OSHA Fire Protection Guidelines for Commercial and Industrial Buildings

The Occupational Safety and Health Association (OSHA) establishes workplace safety standards for commercial and industrial buildings. Covering an array of safety concerns, OSHA standards apply to different workplaces in different ways, but OSHA fire protection standards apply to all workplaces that are regulated by the association. OSHA guidelines for fire protection are industry specific, but certain guidelines apply to all industries. These fire protection guidelines can be classified in five categories:

Evacuation Routes
Unless a building's size, layout, and occupancy permit it to have only one route, OSHA requires a workplace to have at least two evacuation routes. The doors of evacuation routes must remain unlocked and free of obstruction, although exit doors that feature delayed opening with an approved alarm system are also acceptable. Exit routes must be free of obstructions, and building exits must be marked with OSHA compliant exit signs.

Fire Extinguishers
A building must contain the correct number and type of extinguishers for the hazards that are in its environment. These extinguishers must be kept in proper operating condition, and employees should train to use them. If an employer would rather employees evacuate a building than extinguish minor fires, extinguisher training must be replaced with evacuation training.

Evacuation Planning
Employers must have a written emergency plan that addresses which exit routes employees should use and what procedures they should follow during an evacuation. This plan should be available to all employees. Employers must also train employees on what to do during an evacuation, including: how to assist people who have special needs, and what procedures to follow if equipment must be shut down before evacuation.

Fire Prevention
Employers should develop a written fire prevention plan to help minimize evacuations. This plan should be available to all employees, and should include procedures for cleaning up and storing flammable liquids and materials, and for maintaining and controlling ignition catalysts such as smoking areas, ovens, boilers, etc. The plan should alert employees to the ignition hazards involved with their position.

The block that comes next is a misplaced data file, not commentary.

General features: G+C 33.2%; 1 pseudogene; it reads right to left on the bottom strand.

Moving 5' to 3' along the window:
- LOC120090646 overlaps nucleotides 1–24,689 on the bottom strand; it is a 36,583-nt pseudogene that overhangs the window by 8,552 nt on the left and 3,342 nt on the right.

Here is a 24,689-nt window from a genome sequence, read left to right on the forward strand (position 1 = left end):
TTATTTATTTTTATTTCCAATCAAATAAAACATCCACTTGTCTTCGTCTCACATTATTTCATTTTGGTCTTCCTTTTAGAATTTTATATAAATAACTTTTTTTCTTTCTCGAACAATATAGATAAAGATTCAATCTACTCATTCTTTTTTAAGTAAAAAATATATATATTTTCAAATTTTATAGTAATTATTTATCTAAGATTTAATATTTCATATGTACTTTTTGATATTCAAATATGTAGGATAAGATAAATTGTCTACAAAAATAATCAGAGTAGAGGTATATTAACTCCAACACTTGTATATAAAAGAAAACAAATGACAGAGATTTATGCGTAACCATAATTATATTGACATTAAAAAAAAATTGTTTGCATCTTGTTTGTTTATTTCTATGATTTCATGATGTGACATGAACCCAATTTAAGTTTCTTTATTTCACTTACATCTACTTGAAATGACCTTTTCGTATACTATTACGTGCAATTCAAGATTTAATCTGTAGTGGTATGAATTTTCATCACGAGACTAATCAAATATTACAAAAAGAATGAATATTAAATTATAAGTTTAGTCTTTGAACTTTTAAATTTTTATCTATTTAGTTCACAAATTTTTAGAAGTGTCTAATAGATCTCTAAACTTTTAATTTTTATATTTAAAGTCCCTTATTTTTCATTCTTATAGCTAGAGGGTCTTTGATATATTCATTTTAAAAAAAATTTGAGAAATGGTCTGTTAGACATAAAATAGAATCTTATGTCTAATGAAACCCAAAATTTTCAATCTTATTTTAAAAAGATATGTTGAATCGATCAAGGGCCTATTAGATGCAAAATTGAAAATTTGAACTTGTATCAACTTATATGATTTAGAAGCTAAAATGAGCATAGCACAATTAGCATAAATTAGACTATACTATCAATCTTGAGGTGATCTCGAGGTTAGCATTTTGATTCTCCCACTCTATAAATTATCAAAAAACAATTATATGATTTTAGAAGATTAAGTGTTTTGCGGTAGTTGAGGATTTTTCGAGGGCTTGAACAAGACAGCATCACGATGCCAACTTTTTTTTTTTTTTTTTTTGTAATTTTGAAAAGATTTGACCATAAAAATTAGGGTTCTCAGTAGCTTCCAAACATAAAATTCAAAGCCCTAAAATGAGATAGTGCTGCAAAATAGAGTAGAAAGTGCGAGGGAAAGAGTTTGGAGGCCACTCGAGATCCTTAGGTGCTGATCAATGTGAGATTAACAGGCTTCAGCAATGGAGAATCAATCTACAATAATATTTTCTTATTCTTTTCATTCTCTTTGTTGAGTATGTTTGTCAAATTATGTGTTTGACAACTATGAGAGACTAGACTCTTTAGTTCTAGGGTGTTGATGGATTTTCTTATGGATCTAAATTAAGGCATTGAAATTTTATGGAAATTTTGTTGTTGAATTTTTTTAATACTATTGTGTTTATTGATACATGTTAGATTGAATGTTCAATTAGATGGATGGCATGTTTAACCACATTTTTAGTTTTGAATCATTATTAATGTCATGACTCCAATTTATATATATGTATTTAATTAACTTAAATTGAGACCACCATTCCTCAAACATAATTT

Fire Suppression
Every building should have a professional fire suppression system that detects fire, activates an alarm, and activates an interior sprinkler system that can detect a fire's location and extinguish it. Sprinkler systems that disperse chemical agents must be indicated by signage and a special alarm that sounds before the agents are dispersed. When a suppression system is down for maintenance, employers should assign trained employees to a fire watch.

Other Important Guidelines

The fire protection guidelines above are general guidelines that apply to all OSHA regulated buildings, but are not the only guidelines that most buildings need. Building owners should also ensure that:

• Luminescent egress markings and building safety signs are applied according to National Fire Protection Association (NFPA) guidelines.

• A generator is properly serviced and tested according to NFPA 110 to ensure that generator powered backup lighting receives power.

• Battery powered backup lighting is properly serviced and tested.

• Arc flash analysis is performed to prevent fires due to arc faults.

At Prime Power, we improve the fire safety of buildings by performing generator testing and arc flash analysis and training. To learn more about OSHA safety regulations, consult OSHA regulations that apply to your industry. To have your generator serviced and tested, or to have your building's electrical system analyzed for arc flash potential, call Prime Power today.